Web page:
Michael Biber. The Two Dimensions UFO + M4

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  • Saturday, March 2, 2024 - Saturday, April 20, 2024

From the beginning of his artistic path, Michael Biber has drawn on pop art inspirations. In works from the 2000s, he used industrial materials – such as the vinyl sheets used in large-format advertising – and developed extensive series of minimalist, multicolored works, themselves reminiscent of mass-produced objects. As the years passed, he abandoned glossy PCV foil and diversified his visual language, which has come to include a wide array of organic motifs. Neverthelesss, in keeping with the pop art heritage, Biber maintained a serial logic in his practice. His most recent body of work is still easily divided into cycles, which usually originate from studio experiments. While painting in the studio, Bieber constantly develops new visual patterns based on quasi-figurative, plant-like motifs. In turn, he reproduces and processes some of them digitally, at times mixing them with visuals found on the web – photos, data visualizations, advertising, reproductions of other people’s works… In this manner, support is created for further painting experiments. New motifs bud over printed reproductions, in a movement reminiscent of the transformation of organic matter and the growth of plants or fungi. In the most recent endeavors, Biber appears as a “pop-art vitalist”; a romantic with a technophilic, modernist bent.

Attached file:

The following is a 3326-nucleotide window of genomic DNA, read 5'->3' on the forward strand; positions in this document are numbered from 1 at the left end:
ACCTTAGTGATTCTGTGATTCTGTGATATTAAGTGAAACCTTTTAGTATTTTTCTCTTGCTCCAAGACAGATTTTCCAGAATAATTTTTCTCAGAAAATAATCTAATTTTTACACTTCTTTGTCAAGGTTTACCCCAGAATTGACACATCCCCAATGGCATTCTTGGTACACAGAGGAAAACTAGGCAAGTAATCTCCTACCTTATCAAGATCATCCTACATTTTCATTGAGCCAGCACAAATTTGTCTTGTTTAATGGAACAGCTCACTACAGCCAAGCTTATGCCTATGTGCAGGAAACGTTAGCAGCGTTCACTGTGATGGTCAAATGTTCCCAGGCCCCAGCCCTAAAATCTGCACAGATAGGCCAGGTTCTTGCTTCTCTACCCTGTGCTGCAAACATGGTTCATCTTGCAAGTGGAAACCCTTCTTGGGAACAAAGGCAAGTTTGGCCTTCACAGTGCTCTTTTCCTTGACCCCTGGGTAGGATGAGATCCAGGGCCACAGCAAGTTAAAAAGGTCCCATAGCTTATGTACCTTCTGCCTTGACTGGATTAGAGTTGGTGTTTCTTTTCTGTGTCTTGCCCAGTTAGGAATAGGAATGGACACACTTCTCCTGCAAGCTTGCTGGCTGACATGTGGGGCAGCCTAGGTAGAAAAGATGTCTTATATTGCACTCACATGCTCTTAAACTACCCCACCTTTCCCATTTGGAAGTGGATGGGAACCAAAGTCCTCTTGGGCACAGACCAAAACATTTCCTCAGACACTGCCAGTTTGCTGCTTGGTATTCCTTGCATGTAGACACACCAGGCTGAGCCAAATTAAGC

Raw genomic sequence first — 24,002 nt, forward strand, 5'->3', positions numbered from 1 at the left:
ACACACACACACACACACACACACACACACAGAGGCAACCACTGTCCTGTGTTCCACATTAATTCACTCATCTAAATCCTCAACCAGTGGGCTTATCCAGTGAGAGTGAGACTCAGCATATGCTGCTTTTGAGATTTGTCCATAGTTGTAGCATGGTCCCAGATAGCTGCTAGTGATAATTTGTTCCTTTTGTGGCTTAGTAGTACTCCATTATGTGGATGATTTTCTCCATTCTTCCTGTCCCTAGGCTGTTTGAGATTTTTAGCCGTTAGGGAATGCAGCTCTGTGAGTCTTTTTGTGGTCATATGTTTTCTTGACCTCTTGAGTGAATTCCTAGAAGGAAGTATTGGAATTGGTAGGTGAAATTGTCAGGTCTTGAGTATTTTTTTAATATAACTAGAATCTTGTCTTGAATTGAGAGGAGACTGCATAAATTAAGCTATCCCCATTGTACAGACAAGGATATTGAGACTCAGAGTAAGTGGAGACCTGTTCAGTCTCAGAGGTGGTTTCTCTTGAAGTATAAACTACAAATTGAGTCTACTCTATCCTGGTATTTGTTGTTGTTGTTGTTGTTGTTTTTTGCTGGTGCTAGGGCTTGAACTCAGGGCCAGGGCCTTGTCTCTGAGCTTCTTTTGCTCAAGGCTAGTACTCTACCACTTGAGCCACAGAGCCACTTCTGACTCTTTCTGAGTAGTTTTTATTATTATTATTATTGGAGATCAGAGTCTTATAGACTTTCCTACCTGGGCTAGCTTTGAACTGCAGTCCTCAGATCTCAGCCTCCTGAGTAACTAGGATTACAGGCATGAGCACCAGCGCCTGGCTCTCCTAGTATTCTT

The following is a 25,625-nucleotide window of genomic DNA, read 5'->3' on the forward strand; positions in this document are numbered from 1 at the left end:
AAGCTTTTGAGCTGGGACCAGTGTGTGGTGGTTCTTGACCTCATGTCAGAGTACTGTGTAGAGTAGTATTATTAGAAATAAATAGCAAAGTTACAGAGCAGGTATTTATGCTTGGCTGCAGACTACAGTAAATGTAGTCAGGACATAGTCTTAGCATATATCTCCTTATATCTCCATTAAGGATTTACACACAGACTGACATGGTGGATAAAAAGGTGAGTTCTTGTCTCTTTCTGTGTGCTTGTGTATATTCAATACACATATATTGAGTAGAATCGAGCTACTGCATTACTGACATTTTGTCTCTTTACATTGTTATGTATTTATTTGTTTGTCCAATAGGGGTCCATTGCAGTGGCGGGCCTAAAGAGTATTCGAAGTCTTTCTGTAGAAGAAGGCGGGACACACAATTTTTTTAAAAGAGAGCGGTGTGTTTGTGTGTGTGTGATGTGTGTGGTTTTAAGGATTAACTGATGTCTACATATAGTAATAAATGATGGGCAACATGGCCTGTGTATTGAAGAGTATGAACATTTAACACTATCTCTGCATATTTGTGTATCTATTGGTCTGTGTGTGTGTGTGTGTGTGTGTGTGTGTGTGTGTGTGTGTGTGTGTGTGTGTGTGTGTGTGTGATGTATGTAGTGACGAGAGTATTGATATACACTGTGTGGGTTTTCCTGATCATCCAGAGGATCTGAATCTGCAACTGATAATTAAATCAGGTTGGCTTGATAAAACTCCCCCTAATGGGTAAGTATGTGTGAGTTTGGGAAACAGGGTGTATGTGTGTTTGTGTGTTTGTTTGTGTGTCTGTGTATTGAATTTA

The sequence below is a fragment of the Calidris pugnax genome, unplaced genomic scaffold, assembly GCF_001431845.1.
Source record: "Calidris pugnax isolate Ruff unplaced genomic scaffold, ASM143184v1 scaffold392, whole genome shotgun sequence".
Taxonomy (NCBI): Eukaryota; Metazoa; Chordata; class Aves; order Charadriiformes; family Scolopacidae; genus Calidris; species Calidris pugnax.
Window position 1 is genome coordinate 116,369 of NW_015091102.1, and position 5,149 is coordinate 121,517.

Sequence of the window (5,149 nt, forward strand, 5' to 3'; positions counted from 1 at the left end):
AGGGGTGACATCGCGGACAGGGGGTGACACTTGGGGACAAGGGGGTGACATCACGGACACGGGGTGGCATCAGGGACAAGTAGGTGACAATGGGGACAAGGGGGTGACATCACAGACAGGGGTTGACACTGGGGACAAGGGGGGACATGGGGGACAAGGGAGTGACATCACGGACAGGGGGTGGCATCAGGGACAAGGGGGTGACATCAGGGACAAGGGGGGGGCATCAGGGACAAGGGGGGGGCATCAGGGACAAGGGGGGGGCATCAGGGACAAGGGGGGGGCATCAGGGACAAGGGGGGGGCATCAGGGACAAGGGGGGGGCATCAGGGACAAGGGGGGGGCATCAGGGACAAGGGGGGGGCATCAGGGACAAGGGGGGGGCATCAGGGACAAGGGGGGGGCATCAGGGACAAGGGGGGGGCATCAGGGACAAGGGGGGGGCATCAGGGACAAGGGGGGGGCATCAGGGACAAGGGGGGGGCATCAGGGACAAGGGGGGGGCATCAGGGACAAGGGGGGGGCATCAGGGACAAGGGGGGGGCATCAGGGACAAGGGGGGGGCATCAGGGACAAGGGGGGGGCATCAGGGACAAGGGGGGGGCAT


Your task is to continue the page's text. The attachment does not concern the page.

Sure enough, the history of modernism knows many similar couplings of technological savvy with organic imagination. Suffice it to recall the poetry of Tadeusz Peiper, who described his futuristic poems as “blossoming” – for each “blossomed” from a particular, seemingly random phrase, which the poet repeated in successive verses: verse-fractals, verse-petals. However, interwar modernity, which Peiper praised as a time of “city—mass—machine,” can hardly be compared with today’s digital age. Tellingly, Biber is not so much interested in the Peiperian city as in the forest – but not the literal one; rather, the forest of data, in the profusion of which it is all too easy to get lost (or to lose oneself). More than the mass, he is interested in energy – that which is subject to constant flow and transformation in contemporary social-technological networks. Last but not least – instead of the cumbersome machine, his works feature the algorithm, which provides wanderers in the digital forest with a false sense of direction. Only occasionally can one encounter ominous moments in Biber’s paintings – clearances, tears, or signs of excess – evoking, as it were, an alien, untimely realm. They resemble the light that pierces through the tree branches. (Arkadiusz Półtorak)



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